Voting yes to wrecking the climateBy Michaela Steiner
Protesters march at Fort Lewis College on Earth Day to try to persuade the college foundation to divest from fossil fuels.
Glaciers descend into the ocean, the ozone layer dissolves, superstorms like Hurricane Sandy continue to escalate, and intense heat waves wreak habitat loss and wildlife extinction. People begin evacuating their homes due to a dramatic rise in sea levels and the term “climate refugee” is coined.
Some think this scenario sounds apocalyptic. What they might not realize is that this isn’t a future picture of our planet; it’s the current effects of climate change due to anthropogenic greenhouse-gas emissions in the atmosphere. Suddenly, the situation becomes urgent: it’s happening now and we have to do anything we can to mitigate these effects and create a better reality for generations to come.
Unfortunately, the Fort Lewis College Foundation doesn’t think so.
I’m a motivated Fort Lewis College student and I submitted a proposal to the college’s foundation to divest from the top 200 coal, oil, and natural-gas corporations over a span of five years. Such companies in their portfolio include Occidental Petroleum, the company responsible for “Love Canal,” as well as Tullow, a company that has spilled over 400,000 tons of oil and illegally dumped waste in populated areas of Western Uganda. The amount to divest would only make up about $150,000 in a $17.2 million portfolio, representing an approximate 0.8 percent of their entire endowment. It’s not a huge ask.
After founding the campaign and building a divestment team, I directed an effort to gather over 1,000 student petition signatures, or petition signatures from about one quarter of the entire student body, in less than six months. We built student organization coalitions, got a joint student and faculty resolution passed in favor of fossil-fuel divestment, held an Earth Day Rally with over 40 students and faculty, and presented our movement to the President’s Cabinet, the Board of Trustees, the Foundation Investment Committee, and finally to the Foundation Board. On top of all this, I was jumbling my academics, two jobs, and an assortment of other student clubs and activities.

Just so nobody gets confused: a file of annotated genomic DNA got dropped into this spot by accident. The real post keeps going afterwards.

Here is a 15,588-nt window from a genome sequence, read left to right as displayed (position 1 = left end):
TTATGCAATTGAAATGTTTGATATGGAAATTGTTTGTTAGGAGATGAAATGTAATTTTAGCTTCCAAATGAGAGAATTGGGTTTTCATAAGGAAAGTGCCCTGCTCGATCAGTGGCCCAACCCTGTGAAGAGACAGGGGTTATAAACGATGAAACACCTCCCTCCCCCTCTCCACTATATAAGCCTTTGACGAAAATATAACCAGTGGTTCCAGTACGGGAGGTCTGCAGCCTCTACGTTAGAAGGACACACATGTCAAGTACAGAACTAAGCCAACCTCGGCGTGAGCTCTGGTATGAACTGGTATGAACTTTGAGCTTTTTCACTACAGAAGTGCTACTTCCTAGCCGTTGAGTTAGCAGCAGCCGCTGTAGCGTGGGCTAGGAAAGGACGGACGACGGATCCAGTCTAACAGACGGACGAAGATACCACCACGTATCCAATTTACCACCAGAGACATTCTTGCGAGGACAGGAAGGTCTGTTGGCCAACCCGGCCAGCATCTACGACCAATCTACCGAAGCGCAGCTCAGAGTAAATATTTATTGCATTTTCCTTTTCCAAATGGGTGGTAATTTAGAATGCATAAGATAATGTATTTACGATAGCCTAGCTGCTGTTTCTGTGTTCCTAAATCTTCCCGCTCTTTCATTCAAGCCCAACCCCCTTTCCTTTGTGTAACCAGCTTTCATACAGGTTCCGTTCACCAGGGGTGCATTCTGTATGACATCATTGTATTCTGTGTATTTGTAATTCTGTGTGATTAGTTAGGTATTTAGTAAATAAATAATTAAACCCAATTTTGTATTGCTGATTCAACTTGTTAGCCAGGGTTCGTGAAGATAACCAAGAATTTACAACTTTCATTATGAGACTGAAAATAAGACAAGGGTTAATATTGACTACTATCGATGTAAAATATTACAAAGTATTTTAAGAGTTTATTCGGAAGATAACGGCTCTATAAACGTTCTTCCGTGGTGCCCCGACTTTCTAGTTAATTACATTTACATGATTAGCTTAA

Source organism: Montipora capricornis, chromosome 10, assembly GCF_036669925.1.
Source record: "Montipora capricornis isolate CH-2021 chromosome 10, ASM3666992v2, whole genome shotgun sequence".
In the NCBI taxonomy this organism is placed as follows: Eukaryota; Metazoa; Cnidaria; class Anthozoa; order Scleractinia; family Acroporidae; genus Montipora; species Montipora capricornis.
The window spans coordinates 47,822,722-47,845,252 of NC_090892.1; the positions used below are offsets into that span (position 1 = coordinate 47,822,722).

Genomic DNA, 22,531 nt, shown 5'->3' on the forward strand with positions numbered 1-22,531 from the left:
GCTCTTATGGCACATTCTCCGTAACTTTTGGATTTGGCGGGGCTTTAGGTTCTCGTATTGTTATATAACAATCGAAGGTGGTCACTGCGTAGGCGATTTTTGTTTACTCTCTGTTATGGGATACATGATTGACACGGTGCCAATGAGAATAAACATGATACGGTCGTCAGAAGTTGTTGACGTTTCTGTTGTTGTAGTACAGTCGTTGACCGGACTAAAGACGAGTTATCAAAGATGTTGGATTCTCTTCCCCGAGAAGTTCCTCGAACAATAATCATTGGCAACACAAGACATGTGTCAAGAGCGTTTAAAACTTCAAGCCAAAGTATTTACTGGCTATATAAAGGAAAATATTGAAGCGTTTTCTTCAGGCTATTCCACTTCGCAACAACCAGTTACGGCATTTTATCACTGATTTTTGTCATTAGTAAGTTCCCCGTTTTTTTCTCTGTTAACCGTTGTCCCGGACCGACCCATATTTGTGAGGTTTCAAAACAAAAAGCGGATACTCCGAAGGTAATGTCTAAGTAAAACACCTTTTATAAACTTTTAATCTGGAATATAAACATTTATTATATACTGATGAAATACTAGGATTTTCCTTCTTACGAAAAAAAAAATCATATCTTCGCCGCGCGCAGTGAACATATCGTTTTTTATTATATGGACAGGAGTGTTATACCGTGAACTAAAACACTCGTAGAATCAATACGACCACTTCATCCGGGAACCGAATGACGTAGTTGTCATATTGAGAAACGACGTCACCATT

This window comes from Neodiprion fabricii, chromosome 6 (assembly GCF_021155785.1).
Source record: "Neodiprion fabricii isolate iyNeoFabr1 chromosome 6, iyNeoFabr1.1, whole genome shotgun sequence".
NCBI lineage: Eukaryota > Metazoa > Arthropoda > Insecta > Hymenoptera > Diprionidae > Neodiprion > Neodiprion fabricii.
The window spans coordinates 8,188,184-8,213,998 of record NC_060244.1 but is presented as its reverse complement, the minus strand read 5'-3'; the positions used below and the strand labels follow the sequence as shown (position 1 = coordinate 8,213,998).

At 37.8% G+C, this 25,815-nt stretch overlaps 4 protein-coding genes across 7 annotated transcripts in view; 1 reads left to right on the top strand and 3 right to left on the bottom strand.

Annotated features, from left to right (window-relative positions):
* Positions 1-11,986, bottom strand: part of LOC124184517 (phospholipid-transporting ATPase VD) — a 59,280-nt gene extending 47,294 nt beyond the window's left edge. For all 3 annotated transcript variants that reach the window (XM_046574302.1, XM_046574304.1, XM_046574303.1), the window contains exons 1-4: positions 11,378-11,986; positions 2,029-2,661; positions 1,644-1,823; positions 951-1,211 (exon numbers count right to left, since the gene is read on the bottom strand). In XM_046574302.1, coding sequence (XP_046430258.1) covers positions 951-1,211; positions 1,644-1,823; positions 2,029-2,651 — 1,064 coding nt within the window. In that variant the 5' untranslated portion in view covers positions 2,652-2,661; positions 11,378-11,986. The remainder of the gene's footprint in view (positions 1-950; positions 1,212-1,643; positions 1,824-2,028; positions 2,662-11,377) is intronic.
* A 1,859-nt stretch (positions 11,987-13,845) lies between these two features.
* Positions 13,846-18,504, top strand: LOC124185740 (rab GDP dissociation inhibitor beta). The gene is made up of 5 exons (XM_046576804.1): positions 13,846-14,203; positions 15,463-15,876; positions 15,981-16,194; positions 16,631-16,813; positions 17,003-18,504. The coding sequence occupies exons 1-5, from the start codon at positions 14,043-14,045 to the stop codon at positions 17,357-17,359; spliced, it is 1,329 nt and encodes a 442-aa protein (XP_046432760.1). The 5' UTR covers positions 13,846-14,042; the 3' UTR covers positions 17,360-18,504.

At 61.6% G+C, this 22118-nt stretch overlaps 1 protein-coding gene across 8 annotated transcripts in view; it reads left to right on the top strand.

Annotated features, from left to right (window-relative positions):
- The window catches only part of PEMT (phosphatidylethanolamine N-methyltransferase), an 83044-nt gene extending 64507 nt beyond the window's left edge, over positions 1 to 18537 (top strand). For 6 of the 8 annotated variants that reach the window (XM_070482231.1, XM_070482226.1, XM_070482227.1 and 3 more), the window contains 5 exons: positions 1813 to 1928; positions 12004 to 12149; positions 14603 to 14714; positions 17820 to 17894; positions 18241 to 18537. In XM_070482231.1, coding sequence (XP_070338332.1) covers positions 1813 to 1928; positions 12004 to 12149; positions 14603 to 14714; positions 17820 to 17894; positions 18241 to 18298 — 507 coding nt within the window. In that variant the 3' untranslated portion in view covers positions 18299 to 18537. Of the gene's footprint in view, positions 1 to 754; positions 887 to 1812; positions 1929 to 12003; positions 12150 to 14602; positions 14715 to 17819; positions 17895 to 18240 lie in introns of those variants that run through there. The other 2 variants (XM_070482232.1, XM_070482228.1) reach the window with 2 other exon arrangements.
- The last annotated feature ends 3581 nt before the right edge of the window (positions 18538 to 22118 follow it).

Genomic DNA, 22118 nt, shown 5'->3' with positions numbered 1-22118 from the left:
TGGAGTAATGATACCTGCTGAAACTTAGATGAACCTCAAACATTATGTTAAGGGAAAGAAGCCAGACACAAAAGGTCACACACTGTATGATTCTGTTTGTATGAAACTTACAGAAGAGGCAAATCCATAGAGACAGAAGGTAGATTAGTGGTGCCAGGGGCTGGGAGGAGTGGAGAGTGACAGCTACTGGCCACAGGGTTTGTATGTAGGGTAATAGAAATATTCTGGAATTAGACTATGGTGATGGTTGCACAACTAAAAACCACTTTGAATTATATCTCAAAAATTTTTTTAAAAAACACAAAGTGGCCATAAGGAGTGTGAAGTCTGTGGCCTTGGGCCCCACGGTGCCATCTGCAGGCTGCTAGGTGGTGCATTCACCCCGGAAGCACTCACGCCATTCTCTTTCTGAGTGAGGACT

I gave my energy to this student movement because I believed in my heart that a broken energy system can be fixed. Before this movement, I believed that democracy would ring true, that the best interests of our Fort Lewis College community would be represented and supported by, at the very least, our own college president, Dene Kay Thomas. I believed by gathering enough public support, that I could show the foundation that investing in these coal, oil, and natural-gas companies is creating present conditions on earth that will make life not only inhabitable for Fort Lewis graduates, but for the rest of humanity and basically all other life forms on earth. By investing in fossil fuels, they are not supporting students’ futures, they are killing them.
After months of stalling and many ignored emails from foundation heads, the foundation took a unanimous vote to support the wreckage of our climate. After they voted, they admitted divesting wouldn’t financially hurt their pockets. As different board members spoke, they admitted that they felt “hypocritical” if they didn’t have fossil-fuel corporations in the college’s portfolio because they drove cars and used other devices that burn fossil fuels. Quite simply, they were not willing to take a strong stand for the environment and generations of Fort Lewis College students and alumni.
It’s hypocritical to have a fund that is going toward, as the foundation’s mission states, “wise investments in the leaders of tomorrow,” as they profit from supporting an industry that is causing climatic injustices worldwide. The Fort Lewis College Foundation is not supporting these leaders; they are suppressing the voice of the youth, this next generation of leaders to come.
People complain about this generation being far too apathetic, yet how could it be any different, when our voices are not listened to? Well… this generation of divestment leaders is standing strong and not taking “no” for an answer. We’re comfortable and ready to organize outside of institutional channels.
Michaela Steiner is a student at Fort Lewis College and the campaign founder of Divest FLC Now!